However, the signal-flow view of models has one fundamental deficiency: it maps poorly to the physical topology of real systems. For example, in a typical spring-mass-damper system, a signal-flow model will not typically have a clear articulation of the various components, but will generally be composed of the mathematical relationships among the essential measurable quantities.
Procedurally, this involves the formulation of the differential equations representing the system and then mapping the various parts of the equation to visual blocks and connections. The origin of this representation, ironically, is the analog computer that competed for simulation supremacy with the then-still-nascent digital computer during the '60s and early '70s. Analog computers, through hard-wired circuitry for integration and other mathematical operations, allow instantaneous and accurate solution of differential equation-based models.
Over time, of course, the flexibility and ease-of-use of digital simulation techniques replaced these fascinating machines. In many ways, the modern signal-flow software systems are virtual analog computers. In fact, the schematic sketches that engineers used to draw to organize their models for the analog computer are very similar in structure to models for modern signal-flow systems. Starting with the differential equations of the model, you would reorganize to a system of first order equations and associate an integration operation for each state variable.
Although this process is well-defined, it can get fairly abstract quickly for complex systems. As such, the plant modeling process can often become laborious and time-consuming. Some estimate that, for typical design scenarios, more than 80% of project time is spent on plant modeling (the derivation of the differential equations) and the remainder on control design. In other words, up to 80% of project time is still fairly manual and poorly supported by software.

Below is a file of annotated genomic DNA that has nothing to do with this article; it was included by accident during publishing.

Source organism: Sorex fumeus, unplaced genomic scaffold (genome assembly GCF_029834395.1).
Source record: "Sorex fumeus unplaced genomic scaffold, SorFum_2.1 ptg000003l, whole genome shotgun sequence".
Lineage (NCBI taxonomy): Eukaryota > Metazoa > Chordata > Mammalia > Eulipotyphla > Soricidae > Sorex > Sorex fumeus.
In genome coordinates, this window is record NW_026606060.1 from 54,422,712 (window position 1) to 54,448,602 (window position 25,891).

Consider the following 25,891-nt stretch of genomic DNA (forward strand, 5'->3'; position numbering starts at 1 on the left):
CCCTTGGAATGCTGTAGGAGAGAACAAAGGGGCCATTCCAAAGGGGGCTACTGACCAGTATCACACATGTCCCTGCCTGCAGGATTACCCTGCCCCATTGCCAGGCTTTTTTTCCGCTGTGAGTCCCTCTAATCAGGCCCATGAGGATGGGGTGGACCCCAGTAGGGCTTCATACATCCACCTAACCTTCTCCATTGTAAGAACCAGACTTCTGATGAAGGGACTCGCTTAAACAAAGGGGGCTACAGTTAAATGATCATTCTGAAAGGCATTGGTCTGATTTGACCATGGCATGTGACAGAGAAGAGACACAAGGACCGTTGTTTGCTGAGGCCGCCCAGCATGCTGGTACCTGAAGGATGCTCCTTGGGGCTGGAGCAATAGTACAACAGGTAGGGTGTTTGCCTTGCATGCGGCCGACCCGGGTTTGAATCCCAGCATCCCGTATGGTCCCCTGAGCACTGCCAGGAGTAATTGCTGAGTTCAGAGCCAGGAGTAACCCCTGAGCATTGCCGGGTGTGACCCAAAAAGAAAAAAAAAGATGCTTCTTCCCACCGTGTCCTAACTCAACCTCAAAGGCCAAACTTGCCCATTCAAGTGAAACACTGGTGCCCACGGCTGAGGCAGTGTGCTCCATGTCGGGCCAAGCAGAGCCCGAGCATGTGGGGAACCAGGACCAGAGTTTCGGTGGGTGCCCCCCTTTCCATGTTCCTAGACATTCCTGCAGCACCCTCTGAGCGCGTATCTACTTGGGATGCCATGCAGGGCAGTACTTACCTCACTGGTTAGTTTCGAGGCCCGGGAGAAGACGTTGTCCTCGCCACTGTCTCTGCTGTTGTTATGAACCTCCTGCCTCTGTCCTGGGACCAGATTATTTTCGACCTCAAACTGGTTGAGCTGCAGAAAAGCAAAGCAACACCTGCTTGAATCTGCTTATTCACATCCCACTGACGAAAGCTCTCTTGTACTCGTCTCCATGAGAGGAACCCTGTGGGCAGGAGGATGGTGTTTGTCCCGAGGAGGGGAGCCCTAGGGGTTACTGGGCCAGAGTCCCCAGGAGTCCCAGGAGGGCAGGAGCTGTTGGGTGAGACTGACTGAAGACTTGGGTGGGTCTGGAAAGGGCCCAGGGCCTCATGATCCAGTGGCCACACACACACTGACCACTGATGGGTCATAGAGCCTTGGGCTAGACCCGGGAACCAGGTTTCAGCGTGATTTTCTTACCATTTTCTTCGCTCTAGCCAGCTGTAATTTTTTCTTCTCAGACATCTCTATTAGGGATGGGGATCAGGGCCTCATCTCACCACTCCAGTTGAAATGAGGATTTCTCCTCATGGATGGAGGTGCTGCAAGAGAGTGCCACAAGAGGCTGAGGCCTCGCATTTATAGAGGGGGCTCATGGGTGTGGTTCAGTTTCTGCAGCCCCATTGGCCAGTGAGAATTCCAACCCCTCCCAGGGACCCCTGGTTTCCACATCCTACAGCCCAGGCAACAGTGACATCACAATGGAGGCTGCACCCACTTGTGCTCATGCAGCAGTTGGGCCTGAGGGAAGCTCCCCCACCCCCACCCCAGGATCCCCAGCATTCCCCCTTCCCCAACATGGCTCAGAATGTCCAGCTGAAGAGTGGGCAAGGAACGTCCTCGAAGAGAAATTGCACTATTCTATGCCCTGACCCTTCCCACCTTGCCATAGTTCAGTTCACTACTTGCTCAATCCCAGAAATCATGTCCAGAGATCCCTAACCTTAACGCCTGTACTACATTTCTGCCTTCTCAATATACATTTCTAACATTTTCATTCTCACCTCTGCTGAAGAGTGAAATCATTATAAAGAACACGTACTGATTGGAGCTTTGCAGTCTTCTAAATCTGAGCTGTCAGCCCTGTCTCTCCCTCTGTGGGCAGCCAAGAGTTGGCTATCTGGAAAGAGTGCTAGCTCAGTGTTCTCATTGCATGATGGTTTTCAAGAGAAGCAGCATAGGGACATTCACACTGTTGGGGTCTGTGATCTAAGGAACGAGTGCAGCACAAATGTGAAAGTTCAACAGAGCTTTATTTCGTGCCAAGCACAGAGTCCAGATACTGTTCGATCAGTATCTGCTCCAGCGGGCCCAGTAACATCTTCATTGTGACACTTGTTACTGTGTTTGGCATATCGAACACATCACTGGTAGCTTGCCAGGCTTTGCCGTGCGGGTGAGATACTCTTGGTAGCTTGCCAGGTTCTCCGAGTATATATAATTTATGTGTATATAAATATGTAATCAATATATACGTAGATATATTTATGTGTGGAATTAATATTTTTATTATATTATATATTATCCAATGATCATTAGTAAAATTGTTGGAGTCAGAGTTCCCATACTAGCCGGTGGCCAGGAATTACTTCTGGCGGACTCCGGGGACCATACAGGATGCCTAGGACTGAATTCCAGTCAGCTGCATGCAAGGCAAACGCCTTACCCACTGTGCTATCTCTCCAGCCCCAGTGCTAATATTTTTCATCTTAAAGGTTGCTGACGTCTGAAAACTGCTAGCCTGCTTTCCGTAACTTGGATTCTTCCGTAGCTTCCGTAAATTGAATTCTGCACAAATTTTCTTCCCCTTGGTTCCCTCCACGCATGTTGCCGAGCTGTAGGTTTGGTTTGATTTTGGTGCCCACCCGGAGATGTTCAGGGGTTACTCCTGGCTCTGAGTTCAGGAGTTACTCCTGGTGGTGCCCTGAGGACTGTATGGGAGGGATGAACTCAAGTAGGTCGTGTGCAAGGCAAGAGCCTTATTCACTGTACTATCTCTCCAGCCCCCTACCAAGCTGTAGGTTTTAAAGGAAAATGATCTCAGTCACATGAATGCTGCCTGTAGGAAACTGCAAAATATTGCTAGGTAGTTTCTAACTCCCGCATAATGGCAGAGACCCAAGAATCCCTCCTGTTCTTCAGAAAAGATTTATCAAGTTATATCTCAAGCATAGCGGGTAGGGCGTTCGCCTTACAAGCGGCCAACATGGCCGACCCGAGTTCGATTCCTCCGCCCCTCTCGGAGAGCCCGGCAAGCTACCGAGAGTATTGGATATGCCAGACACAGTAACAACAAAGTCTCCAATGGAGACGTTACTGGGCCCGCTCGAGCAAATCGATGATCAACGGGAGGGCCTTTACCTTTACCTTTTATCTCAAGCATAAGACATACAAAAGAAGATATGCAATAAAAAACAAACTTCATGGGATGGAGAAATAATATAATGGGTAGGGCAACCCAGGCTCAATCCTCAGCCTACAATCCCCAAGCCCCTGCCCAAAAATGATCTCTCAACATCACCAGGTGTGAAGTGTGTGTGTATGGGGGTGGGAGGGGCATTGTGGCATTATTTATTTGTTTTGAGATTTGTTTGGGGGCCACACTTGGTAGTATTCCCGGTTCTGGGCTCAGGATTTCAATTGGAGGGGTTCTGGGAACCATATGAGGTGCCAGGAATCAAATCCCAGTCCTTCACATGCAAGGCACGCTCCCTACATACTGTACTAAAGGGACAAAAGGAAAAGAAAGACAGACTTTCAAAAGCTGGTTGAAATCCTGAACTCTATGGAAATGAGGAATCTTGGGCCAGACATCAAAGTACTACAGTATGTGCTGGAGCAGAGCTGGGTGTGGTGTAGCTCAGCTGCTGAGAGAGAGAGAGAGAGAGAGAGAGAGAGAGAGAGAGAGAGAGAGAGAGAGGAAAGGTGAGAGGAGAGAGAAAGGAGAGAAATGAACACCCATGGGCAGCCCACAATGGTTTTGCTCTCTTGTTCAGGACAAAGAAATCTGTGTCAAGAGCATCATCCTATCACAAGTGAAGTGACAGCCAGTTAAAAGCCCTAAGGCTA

Object-oriented simulation tools approach the simulation model from the perspective of physical system components. One defines the major components and then defines the connectivity among the components. So, for an RLC circuit in series, for example, you would first define a resistor block, inductor block, and so on, and then a series connection. Most modern tools will have appropriate graphical user interfaces that will allow a user to simply "draw" this circuit.
Once the model is defined, the software would then use some mathematical framework to automatically formulate system equations. An example of such a framework is linear graph theory as introduced in a previous Automotive DesignLine article titled Generate efficient vehicle dynamic models - right down to the tires: Part 1 - procedures and system topology. The results are differential equations that be solved or, in some cases, moved into a signal-flow framework to design a controller. These equations highlight an additional benefit: An object-oriented system can either be a complete replacement of a signal-flow approach or an effective complement specializing in the plant modeling portion of the project.